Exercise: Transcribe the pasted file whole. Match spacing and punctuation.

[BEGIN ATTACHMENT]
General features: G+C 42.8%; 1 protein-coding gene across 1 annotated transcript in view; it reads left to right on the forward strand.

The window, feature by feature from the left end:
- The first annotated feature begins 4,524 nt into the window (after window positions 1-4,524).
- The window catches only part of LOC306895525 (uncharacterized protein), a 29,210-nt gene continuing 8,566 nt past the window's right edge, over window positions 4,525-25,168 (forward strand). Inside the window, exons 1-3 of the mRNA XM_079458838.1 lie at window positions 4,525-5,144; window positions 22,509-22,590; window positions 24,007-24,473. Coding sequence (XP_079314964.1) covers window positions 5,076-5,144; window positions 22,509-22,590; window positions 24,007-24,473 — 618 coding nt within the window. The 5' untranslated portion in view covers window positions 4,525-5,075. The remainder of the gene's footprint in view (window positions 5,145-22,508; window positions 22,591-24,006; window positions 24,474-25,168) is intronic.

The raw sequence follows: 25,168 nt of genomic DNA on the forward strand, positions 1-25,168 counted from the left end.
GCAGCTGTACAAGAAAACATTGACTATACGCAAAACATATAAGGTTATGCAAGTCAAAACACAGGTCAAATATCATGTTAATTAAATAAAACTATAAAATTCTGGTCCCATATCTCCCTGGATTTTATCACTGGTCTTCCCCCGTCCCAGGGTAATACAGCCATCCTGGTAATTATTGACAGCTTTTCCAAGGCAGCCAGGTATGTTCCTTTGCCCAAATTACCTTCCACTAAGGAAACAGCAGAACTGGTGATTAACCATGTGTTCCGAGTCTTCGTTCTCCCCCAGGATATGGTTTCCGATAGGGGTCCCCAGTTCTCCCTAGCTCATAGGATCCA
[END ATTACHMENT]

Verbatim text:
General features: G+C 42.8%; 1 protein-coding gene across 1 annotated transcript in view; it reads left to right on the forward strand.

The window, feature by feature from the left end:
- The first annotated feature begins 4,524 nt into the window (after window positions 1-4,524).
- The window catches only part of LOC306895525 (uncharacterized protein), a 29,210-nt gene continuing 8,566 nt past the window's right edge, over window positions 4,525-25,168 (forward strand). Inside the window, exons 1-3 of the mRNA XM_079458838.1 lie at window positions 4,525-5,144; window positions 22,509-22,590; window positions 24,007-24,473. Coding sequence (XP_079314964.1) covers window positions 5,076-5,144; window positions 22,509-22,590; window positions 24,007-24,473 — 618 coding nt within the window. The 5' untranslated portion in view covers window positions 4,525-5,075. The remainder of the gene's footprint in view (window positions 5,145-22,508; window positions 22,591-24,006; window positions 24,474-25,168) is intronic.

The raw sequence follows: 25,168 nt of genomic DNA on the forward strand, positions 1-25,168 counted from the left end.
GCAGCTGTACAAGAAAACATTGACTATACGCAAAACATATAAGGTTATGCAAGTCAAAACACAGGTCAAATATCATGTTAATTAAATAAAACTATAAAATTCTGGTCCCATATCTCCCTGGATTTTATCACTGGTCTTCCCCCGTCCCAGGGTAATACAGCCATCCTGGTAATTATTGACAGCTTTTCCAAGGCAGCCAGGTATGTTCCTTTGCCCAAATTACCTTCCACTAAGGAAACAGCAGAACTGGTGATTAACCATGTGTTCCGAGTCTTCGTTCTCCCCCAGGATATGGTTTCCGATAGGGGTCCCCAGTTCTCCCTAGCTCATAGGATCCA